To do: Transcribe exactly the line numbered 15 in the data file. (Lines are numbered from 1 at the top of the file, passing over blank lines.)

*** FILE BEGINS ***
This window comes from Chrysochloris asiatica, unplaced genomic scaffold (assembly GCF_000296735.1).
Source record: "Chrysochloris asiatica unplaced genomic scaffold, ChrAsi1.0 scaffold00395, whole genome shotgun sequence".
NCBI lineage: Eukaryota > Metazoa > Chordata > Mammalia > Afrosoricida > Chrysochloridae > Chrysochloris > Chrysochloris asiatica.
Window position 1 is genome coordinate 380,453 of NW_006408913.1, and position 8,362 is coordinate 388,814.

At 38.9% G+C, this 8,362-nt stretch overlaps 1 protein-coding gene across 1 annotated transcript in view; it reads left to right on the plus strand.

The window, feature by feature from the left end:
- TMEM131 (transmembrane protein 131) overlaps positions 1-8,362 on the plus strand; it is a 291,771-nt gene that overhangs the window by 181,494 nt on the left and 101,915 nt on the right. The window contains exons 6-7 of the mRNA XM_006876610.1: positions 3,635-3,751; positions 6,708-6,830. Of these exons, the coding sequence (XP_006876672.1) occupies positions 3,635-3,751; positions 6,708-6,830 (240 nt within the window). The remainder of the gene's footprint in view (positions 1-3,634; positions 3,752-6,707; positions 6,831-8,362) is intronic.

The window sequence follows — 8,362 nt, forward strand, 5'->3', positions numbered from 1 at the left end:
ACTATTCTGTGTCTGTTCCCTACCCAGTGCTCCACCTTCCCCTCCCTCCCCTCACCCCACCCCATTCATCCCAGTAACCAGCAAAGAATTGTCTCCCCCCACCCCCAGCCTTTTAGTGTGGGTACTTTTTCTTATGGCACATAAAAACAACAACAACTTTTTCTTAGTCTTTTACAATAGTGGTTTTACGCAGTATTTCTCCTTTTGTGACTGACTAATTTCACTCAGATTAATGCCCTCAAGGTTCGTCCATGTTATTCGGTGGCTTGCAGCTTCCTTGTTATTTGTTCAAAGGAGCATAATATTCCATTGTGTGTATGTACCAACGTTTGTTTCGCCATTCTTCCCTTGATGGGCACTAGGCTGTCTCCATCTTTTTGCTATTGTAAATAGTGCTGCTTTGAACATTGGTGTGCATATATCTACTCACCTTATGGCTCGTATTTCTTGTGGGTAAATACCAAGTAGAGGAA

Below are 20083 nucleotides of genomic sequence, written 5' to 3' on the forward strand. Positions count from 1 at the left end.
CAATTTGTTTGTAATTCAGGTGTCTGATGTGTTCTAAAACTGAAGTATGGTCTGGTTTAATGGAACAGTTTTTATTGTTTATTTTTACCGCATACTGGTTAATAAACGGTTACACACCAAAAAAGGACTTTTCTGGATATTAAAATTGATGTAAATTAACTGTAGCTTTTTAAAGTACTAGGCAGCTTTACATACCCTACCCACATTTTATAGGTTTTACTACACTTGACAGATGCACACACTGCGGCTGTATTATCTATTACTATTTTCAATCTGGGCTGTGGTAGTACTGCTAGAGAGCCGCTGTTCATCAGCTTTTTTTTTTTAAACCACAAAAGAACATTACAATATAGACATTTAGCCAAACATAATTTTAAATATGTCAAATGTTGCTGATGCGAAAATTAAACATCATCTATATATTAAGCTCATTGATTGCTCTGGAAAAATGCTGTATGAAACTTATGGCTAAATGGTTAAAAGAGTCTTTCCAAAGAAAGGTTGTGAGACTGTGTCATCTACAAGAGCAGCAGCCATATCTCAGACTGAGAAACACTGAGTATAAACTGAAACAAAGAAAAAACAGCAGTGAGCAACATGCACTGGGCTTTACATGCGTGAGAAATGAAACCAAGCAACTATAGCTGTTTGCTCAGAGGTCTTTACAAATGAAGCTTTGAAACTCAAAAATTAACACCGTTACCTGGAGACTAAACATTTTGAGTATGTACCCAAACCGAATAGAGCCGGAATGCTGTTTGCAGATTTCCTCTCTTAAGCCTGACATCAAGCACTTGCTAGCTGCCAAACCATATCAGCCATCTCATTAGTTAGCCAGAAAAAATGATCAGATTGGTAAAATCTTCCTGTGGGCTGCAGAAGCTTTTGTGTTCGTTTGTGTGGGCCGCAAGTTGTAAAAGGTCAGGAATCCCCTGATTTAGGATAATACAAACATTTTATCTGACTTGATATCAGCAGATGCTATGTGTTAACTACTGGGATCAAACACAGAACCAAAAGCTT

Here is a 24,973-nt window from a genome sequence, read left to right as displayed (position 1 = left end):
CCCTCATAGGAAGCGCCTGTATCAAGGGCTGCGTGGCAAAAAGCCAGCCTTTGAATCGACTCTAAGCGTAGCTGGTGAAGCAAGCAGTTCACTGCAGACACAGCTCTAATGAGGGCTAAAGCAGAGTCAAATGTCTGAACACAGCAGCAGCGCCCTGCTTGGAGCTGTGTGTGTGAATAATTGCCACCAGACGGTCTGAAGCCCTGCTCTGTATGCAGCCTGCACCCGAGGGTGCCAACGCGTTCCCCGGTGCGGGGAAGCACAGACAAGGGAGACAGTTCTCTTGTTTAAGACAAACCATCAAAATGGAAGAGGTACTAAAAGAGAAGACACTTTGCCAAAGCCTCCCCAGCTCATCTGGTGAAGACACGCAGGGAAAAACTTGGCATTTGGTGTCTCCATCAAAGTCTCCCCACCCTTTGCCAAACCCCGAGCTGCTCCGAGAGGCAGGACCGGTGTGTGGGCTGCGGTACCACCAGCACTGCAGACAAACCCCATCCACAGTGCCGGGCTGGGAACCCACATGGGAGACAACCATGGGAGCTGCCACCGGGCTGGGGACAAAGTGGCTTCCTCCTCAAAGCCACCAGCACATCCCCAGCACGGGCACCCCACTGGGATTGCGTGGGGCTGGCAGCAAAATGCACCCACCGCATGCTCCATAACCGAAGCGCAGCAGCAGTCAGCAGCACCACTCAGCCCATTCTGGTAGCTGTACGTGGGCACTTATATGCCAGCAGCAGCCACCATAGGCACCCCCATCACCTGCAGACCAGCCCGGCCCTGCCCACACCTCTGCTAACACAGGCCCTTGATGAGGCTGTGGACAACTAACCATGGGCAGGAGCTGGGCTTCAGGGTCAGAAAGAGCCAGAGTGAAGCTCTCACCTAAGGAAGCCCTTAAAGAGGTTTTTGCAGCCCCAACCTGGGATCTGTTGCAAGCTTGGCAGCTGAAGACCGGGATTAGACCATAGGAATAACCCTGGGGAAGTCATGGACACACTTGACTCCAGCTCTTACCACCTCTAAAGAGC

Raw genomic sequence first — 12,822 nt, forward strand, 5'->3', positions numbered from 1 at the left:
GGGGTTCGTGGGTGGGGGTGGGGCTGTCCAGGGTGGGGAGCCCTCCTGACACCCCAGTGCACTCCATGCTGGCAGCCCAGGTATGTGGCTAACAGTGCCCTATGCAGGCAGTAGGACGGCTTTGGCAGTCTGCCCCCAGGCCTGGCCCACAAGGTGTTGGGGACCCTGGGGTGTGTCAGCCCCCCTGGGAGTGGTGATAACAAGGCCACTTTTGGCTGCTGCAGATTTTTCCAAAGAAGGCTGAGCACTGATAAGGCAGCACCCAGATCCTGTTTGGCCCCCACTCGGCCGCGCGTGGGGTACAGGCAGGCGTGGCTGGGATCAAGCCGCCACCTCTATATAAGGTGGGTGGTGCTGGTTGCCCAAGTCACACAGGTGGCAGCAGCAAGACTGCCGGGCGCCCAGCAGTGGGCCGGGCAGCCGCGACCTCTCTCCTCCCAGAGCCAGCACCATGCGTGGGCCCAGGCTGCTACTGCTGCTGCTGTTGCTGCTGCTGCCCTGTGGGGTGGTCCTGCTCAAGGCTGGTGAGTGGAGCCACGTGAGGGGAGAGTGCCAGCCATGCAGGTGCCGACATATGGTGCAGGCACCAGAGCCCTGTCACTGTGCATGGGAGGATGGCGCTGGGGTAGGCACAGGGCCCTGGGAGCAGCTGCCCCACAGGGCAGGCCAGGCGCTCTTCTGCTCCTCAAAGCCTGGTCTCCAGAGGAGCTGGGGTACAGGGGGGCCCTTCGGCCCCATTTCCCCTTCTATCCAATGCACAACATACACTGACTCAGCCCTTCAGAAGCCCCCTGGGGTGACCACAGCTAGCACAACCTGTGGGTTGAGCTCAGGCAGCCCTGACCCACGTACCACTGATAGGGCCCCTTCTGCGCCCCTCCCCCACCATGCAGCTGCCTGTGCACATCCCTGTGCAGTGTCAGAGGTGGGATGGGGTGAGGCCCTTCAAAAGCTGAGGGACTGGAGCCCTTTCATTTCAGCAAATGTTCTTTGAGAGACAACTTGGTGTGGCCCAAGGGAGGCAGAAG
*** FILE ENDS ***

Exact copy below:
GGGGTTCGTGGGTGGGGGTGGGGCTGTCCAGGGTGGGGAGCCCTCCTGACACCCCAGTGCACTCCATGCTGGCAGCCCAGGTATGTGGCTAACAGTGCCCTATGCAGGCAGTAGGACGGCTTTGGCAGTCTGCCCCCAGGCCTGGCCCACAAGGTGTTGGGGACCCTGGGGTGTGTCAGCCCCCCTGGGAGTGGTGATAACAAGGCCACTTTTGGCTGCTGCAGATTTTTCCAAAGAAGGCTGAGCACTGATAAGGCAGCACCCAGATCCTGTTTGGCCCCCACTCGGCCGCGCGTGGGGTACAGGCAGGCGTGGCTGGGATCAAGCCGCCACCTCTATATAAGGTGGGTGGTGCTGGTTGCCCAAGTCACACAGGTGGCAGCAGCAAGACTGCCGGGCGCCCAGCAGTGGGCCGGGCAGCCGCGACCTCTCTCCTCCCAGAGCCAGCACCATGCGTGGGCCCAGGCTGCTACTGCTGCTGCTGTTGCTGCTGCTGCCCTGTGGGGTGGTCCTGCTCAAGGCTGGTGAGTGGAGCCACGTGAGGGGAGAGTGCCAGCCATGCAGGTGCCGACATATGGTGCAGGCACCAGAGCCCTGTCACTGTGCATGGGAGGATGGCGCTGGGGTAGGCACAGGGCCCTGGGAGCAGCTGCCCCACAGGGCAGGCCAGGCGCTCTTCTGCTCCTCAAAGCCTGGTCTCCAGAGGAGCTGGGGTACAGGGGGGCCCTTCGGCCCCATTTCCCCTTCTATCCAATGCACAACATACACTGACTCAGCCCTTCAGAAGCCCCCTGGGGTGACCACAGCTAGCACAACCTGTGGGTTGAGCTCAGGCAGCCCTGACCCACGTACCACTGATAGGGCCCCTTCTGCGCCCCTCCCCCACCATGCAGCTGCCTGTGCACATCCCTGTGCAGTGTCAGAGGTGGGATGGGGTGAGGCCCTTCAAAAGCTGAGGGACTGGAGCCCTTTCATTTCAGCAAATGTTCTTTGAGAGACAACTTGGTGTGGCCCAAGGGAGGCAGAAG